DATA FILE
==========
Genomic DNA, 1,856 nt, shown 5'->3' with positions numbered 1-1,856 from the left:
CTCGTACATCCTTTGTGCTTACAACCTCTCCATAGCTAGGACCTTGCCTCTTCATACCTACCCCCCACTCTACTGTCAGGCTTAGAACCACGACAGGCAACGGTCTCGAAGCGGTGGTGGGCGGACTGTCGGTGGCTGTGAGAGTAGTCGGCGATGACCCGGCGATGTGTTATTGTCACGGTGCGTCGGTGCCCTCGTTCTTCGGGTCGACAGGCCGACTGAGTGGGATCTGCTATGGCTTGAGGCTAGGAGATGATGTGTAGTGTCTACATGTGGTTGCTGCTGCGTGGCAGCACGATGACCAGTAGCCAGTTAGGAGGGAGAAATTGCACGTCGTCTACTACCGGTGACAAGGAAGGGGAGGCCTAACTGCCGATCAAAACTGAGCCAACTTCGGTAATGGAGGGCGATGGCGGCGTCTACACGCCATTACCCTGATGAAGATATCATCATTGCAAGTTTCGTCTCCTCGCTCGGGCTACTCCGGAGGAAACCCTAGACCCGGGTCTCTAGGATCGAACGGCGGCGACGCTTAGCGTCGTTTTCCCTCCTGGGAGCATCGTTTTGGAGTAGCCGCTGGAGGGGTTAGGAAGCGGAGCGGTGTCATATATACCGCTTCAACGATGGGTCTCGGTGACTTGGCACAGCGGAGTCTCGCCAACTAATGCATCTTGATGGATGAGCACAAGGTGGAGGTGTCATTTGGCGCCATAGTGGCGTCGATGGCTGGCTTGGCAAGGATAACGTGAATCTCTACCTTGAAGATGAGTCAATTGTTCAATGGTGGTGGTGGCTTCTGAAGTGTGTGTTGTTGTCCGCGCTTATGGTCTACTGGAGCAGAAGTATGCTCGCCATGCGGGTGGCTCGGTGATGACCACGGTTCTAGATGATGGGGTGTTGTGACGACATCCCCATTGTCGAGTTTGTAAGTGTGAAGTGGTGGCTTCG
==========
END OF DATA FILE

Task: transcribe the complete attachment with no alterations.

Genomic DNA, 1,856 nt, shown 5'->3' with positions numbered 1-1,856 from the left:
CTCGTACATCCTTTGTGCTTACAACCTCTCCATAGCTAGGACCTTGCCTCTTCATACCTACCCCCCACTCTACTGTCAGGCTTAGAACCACGACAGGCAACGGTCTCGAAGCGGTGGTGGGCGGACTGTCGGTGGCTGTGAGAGTAGTCGGCGATGACCCGGCGATGTGTTATTGTCACGGTGCGTCGGTGCCCTCGTTCTTCGGGTCGACAGGCCGACTGAGTGGGATCTGCTATGGCTTGAGGCTAGGAGATGATGTGTAGTGTCTACATGTGGTTGCTGCTGCGTGGCAGCACGATGACCAGTAGCCAGTTAGGAGGGAGAAATTGCACGTCGTCTACTACCGGTGACAAGGAAGGGGAGGCCTAACTGCCGATCAAAACTGAGCCAACTTCGGTAATGGAGGGCGATGGCGGCGTCTACACGCCATTACCCTGATGAAGATATCATCATTGCAAGTTTCGTCTCCTCGCTCGGGCTACTCCGGAGGAAACCCTAGACCCGGGTCTCTAGGATCGAACGGCGGCGACGCTTAGCGTCGTTTTCCCTCCTGGGAGCATCGTTTTGGAGTAGCCGCTGGAGGGGTTAGGAAGCGGAGCGGTGTCATATATACCGCTTCAACGATGGGTCTCGGTGACTTGGCACAGCGGAGTCTCGCCAACTAATGCATCTTGATGGATGAGCACAAGGTGGAGGTGTCATTTGGCGCCATAGTGGCGTCGATGGCTGGCTTGGCAAGGATAACGTGAATCTCTACCTTGAAGATGAGTCAATTGTTCAATGGTGGTGGTGGCTTCTGAAGTGTGTGTTGTTGTCCGCGCTTATGGTCTACTGGAGCAGAAGTATGCTCGCCATGCGGGTGGCTCGGTGATGACCACGGTTCTAGATGATGGGGTGTTGTGACGACATCCCCATTGTCGAGTTTGTAAGTGTGAAGTGGTGGCTTCG